Within days, 58 people were killed in two massacres in the province of Ituri, in the northeastern part of the Democratic Republic of Congo. A minister accused the Allied Democratic Forces, an armed group of Ugandan origin. A delegation is expected in the region on Friday on security issues.
Two new massacres have left the Ituri region of the Democratic Republic of Congo (DR Congo) in mourning, a region plagued by violence since 2017: first 23 people were killed on September 8, then 35, two days later, in the Tshabi forest area, on Irumus territory, near the Ugandan border.
The interior minister of the province, Adjio Gidi, accused the Ugandan armed group of the Allied Democratic Forces (ADF) of being behind the two massacres that triggered “a major population movement”. The perpetrators “are ADF fleeing military pressure on the side of the province of North Kivu, just in Beni,” he said.
“Our elements are already in place” in the face of the “enemy”, said the Interior Minister for Ituri. In fact, the Congolese army claims that since November last year, it has been carrying out “large-scale operations” against the ADF in the province of North Kivu, near Ituri. These militiamen, who live in the bush, are attacking civilians in Ituri ahead of the army offensive.
A high-level official delegation will arrive in Bunia, the capital of Ituri, on Friday, September 11, to address security issues in the province. The central government’s interior and defense ministers are announced, as are the army chief of staff and the head of the internal intelligence service, a source from the governor said. Former warlords were also sent to Ituri by President Félix Tshisekedi on a peace mission.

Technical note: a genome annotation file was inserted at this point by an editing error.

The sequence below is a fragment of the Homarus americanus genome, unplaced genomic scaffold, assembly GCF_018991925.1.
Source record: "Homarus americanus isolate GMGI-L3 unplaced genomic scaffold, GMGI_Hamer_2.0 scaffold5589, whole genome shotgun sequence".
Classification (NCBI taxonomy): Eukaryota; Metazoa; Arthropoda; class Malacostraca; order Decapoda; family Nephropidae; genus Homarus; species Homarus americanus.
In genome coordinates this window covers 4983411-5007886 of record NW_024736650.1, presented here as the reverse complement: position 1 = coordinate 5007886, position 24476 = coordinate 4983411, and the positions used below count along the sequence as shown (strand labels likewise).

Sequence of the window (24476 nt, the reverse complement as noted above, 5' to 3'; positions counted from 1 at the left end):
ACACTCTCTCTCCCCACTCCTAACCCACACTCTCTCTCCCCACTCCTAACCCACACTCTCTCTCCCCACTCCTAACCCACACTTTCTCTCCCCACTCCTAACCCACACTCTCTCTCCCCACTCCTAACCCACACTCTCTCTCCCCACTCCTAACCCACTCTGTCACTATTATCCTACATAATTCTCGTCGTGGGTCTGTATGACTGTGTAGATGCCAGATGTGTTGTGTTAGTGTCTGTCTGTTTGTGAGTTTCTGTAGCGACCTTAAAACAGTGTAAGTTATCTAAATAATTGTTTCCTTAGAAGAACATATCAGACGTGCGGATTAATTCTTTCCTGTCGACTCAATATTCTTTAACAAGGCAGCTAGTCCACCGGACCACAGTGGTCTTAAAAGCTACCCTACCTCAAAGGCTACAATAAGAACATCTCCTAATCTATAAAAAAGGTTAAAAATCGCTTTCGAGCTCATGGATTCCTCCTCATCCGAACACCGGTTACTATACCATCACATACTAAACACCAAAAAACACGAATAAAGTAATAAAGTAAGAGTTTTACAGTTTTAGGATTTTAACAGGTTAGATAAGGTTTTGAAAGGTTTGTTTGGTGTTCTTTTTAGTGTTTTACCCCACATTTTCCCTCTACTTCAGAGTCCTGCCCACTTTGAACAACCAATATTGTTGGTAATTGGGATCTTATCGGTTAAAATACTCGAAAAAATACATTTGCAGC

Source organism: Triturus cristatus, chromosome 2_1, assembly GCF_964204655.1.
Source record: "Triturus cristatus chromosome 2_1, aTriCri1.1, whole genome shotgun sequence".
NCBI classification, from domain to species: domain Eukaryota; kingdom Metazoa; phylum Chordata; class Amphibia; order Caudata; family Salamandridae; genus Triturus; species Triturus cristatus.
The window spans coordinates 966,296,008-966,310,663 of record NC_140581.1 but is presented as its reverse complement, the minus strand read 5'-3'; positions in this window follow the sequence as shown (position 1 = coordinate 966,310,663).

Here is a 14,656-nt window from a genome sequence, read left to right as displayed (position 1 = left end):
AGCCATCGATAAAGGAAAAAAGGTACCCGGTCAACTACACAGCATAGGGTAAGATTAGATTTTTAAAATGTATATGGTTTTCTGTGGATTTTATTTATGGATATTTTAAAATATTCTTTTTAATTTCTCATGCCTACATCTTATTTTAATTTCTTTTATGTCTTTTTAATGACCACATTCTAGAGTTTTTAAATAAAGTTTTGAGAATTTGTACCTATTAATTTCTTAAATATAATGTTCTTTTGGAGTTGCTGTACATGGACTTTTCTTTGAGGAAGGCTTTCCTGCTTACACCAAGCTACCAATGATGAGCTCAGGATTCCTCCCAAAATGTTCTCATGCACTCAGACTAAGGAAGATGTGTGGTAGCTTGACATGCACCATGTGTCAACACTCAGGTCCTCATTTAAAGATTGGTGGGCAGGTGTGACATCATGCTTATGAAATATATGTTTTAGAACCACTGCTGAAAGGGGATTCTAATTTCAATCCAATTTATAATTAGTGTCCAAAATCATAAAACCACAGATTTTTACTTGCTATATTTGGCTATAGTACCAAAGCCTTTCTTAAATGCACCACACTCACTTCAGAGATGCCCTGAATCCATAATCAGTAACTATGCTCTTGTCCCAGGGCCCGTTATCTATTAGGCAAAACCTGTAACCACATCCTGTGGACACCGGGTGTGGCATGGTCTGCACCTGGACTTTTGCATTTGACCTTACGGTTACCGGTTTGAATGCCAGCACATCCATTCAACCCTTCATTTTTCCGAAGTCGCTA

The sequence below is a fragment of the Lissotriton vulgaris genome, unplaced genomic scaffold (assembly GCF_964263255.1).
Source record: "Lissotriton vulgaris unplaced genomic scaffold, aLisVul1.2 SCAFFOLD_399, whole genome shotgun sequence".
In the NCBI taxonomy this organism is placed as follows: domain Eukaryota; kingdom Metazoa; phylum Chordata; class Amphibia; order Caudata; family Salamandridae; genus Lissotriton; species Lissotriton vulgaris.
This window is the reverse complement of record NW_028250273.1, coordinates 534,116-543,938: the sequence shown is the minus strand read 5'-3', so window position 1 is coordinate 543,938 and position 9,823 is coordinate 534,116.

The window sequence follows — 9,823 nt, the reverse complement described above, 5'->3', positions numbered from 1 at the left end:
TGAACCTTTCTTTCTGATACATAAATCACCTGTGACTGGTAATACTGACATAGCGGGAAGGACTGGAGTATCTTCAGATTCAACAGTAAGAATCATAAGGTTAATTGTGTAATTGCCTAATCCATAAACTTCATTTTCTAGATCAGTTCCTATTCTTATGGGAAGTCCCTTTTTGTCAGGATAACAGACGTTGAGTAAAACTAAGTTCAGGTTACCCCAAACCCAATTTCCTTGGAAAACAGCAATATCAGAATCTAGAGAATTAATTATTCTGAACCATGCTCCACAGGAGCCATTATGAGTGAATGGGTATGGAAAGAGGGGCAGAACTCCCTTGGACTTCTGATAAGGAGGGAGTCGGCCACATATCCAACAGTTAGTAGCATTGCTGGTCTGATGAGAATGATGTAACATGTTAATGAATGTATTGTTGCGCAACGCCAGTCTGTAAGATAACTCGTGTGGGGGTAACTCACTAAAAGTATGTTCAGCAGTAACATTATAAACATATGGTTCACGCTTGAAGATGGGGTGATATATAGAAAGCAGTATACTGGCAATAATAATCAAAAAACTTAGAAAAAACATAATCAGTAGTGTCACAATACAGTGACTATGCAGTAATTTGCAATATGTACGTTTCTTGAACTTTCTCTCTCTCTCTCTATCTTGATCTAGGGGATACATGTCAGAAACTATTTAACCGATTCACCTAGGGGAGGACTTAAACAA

Massacres with knives and firearms
Originally the Ugandan Muslim rebels, the ADF has killed 890 people since April 2017, according to experts from the Kivu Security Barometer (KST), who began counting on that date. The ADF is therefore one of the three most violent armed groups among those still active in the eastern DRC, more than a hundred, the same source.
“People have been killed by all kinds of weapons, blades and firearms,” said Tshabi Nyali group leader Richard Balengilyao. The same source reports 17 missing and probably kidnapped people. “The Tshabi area is a forest area, so searches are very difficult. At present, the Congolese army, assisted by the population, is still looking for victims in the forest,” she added.
The border with South Sudan and Uganda, rich in gold, Ituri province has been the site of other civilian massacres in its northern part, on Djugo territory, since December 2017. In Djugu and its environs, the Congolese militia (Codeco) cooperative is accused of for killing hundreds of civilians, and claims to be defending one of Ituri’s communities, Lendu.
In total, more than a thousand civilians have been massacred since December 2017 in Ituri, according to the UN, and more than 200,000 civilians were forced to flee the abuses in May last year. The UNHCR and its partners said in May that they had identified more than 3,000 “serious human rights violations” in the territory of Djuguu, still Ituri, in March and April, with at least 50 attacks per day on local people.
In January, UN High Commissioner for Human Rights Michelle Bachelet condemned “crimes against humanity”.